When I say that I don’t get hungry during hefty exertions, I should mention that that usually presages hunger pangs hours later. This is a fancy way of saying that I was ready for dinner in Jackson. Elizabeth’s plan had called for riding the gondola over at the Jackson Hole ski area, where a restaurant held happy hours with a view overlooking the mountains and the valley below. Unfortunately, she failed to consider that the gondola would be closed on Saturdays. That not being an option, Michael called various restaurants in the charming town of Jackson to try and get a dinner reservation. The town has 10,000 people, so you would think he wouldn’t have that many options, but this is a tourist town that was in the middle of their peak season. Eventually, he called me back and said that he had heard that StillWest Brewery in Jackson had a not-hours-long wait, although they wouldn’t take reservations. With no better leads available, we all agreed to meet up there.
The drive from Lupine Meadows down to the southern part of the town of Jackson took about a half hour. Along the way, I was treated to the vision of the southern corner of Grand Teton National Park. The mountains gradually grow less “omg” while the valley of Jackson Hole simultaneously narrows, but it is still quite the vision. Teton Park Road returns to US 191 in the little village of Moose, giving a chance to see the Snake River on the other side of the valley. But, I am ashamed to admit, I didn’t notice it very much because I was too busy dealing with all of the messages and notifications that my return to cell signal engendered. Score one for Nolan being too focused on technology. Following that, Elizabeth called her friend Gianna to inform her of our new engagement, which also occupied some of my attention. The only thing I can distinctly recall from driving to Jackson was that I enjoyed the picturesque braided Flat Creek just on the north edge of town, right as the Jackson Hole Valley narrows all the way to its terminus. If I ever get to build my mansion, I’m doing it there.
Jackson Hole was cute, but I have a pretty limited memory of this too. Maybe that’s because of the technology brain filter I’d applied to myself. Maybe it was because I was trying to help my family find the restaurant after naming the brewery incorrectly in the text I sent them. Or maybe I was just already exhausted on Day 3 of our vacation. After all, we had already done so much! Whatever the reason, we took the same main road, Cache Street, all the way from one end of town to the foot of the mountain on the south end of the city. Just off to the left, we found the Stillwest Brewery, a modern two-story structure with abundant seating. Was any available to us? After a brief talk with the hostess, she said she could get us in in about an hour. I could live with that.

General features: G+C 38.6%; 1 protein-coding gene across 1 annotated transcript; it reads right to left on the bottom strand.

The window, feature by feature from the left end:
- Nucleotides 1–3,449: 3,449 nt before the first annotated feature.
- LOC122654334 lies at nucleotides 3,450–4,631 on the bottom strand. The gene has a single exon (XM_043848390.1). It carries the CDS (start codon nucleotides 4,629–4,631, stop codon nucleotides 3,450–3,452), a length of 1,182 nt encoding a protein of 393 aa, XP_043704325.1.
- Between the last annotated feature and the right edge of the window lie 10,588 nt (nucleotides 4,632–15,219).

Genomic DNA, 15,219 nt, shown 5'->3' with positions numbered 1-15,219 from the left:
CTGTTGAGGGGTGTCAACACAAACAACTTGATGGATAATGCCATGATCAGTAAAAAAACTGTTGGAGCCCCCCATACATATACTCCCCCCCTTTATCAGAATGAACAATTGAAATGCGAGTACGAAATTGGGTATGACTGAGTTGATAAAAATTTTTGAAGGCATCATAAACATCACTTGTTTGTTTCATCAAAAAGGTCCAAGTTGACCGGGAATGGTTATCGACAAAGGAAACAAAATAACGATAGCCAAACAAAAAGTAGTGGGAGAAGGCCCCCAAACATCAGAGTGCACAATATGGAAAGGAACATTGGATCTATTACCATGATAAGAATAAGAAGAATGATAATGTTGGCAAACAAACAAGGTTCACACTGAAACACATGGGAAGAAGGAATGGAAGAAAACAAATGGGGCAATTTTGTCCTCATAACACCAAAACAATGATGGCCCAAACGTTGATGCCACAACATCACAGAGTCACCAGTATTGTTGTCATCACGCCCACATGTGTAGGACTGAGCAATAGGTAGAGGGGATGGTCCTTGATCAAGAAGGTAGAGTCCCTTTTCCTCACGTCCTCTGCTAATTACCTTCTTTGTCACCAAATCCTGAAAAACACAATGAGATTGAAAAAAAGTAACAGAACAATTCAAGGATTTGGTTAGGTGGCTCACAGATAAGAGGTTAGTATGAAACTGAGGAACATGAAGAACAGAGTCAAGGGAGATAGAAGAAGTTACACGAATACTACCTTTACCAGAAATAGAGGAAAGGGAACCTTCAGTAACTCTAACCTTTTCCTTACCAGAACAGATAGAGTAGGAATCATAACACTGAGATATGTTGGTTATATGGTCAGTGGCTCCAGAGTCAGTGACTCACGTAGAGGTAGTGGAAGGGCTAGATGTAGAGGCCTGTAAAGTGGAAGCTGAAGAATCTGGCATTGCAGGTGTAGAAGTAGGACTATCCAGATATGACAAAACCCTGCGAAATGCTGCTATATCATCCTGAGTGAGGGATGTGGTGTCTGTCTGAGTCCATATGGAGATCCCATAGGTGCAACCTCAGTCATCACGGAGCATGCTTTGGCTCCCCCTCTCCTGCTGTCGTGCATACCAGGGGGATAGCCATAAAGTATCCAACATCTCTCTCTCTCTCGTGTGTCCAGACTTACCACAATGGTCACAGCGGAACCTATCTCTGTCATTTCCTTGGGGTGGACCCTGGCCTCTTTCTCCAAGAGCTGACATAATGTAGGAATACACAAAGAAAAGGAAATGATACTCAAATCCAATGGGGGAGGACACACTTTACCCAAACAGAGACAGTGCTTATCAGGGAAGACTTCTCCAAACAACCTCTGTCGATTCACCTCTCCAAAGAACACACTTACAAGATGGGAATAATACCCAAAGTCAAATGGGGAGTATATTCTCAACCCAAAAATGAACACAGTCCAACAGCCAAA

I could doubly live with that when I realized what part of Jackson we were in. Specifically, we were right across the street from the Teton Free Bouldering Park, which is exactly what it advertises itself as: a park with free rock climbing walls for the little kids who want to practice bouldering. Little kids and 23-year-olds who may have hiked a long way that day, but still had at least some energy. To my mortification, most of the walls in the little park were too difficult for my admittedly incredibly subpar climbing skills. I had to go to the kiddiest of kiddie walls before I could adequately reach the top. I took little consolation in the fact that Michael also struggled about as much as me, especially since a 6-year-old was schooling us both.
The respite at the park also offered us a chance to sit in a nice shaded grassy area and make a number of long-overdue calls to relatives. Sharing news of engagements turned out to wear on me remarkably fast, but I endured it in the spirit of excited parents and an excited fiancee. I think the issue for me is that I get uncomfortable with people congratulating me, which was basically what I was subjected to on repeat over the course of a half hour. With that said, I did enjoy getting to catch up with aunts, uncles, grandparents, and cousins. And the view, despite the fact the smoke was once again leaking into northwest Wyoming after a blessedly clear day, was sublime.
At our prescribed time, we walked back to the restaurant, where some people (Rich and Taylor, if I recall, the memory is starting to get fuzzy) had been drinking beer in their downstairs garage/bar thing. The StillWest staff did their very best to get us all seated together, but in the end we had to do an adults table and a kids table. I was okay with that. Heck, I was okay with just about anything as long as it meant I could eat some food and drink some beer.
Oh man, did I feast. Taylor and I split the brussels sprouts, and then I had a hot chicken sandwich to myself. There was good vegan fare for Alex and Taylor, and a brie for Michael, and plenty of beer to go around for everyone. Somebody even “anonymously” dropped off a bottle of champagne for Elizabeth and me (it was Pam). Best of all, Michael offered to pick up the tab. I was perfectly willing to let him spend the money so that I didn’t need to. Taylor protested for a while, but acquiesced when I told her that he has his own company and could handle stuff like that. That may have been the funniest part of the meal – Taylor and Michael actually hit it off. He even made a valiant effort to get himself invited to the wedding.
By meal’s end, night had overspread the Wyoming sky. Enough alcohol had been consumed that Michael and I had shared a dance in addition to Elizabeth and myself. I was certainly in no condition to drive, having put away a good chunk of the champagne. Neither was Elizabeth. That left Pam to drive all the way back to Colter Bay while I ripped off one final tweet for the night.
Our first full day in Grand Teton National Park was the stuff of legends.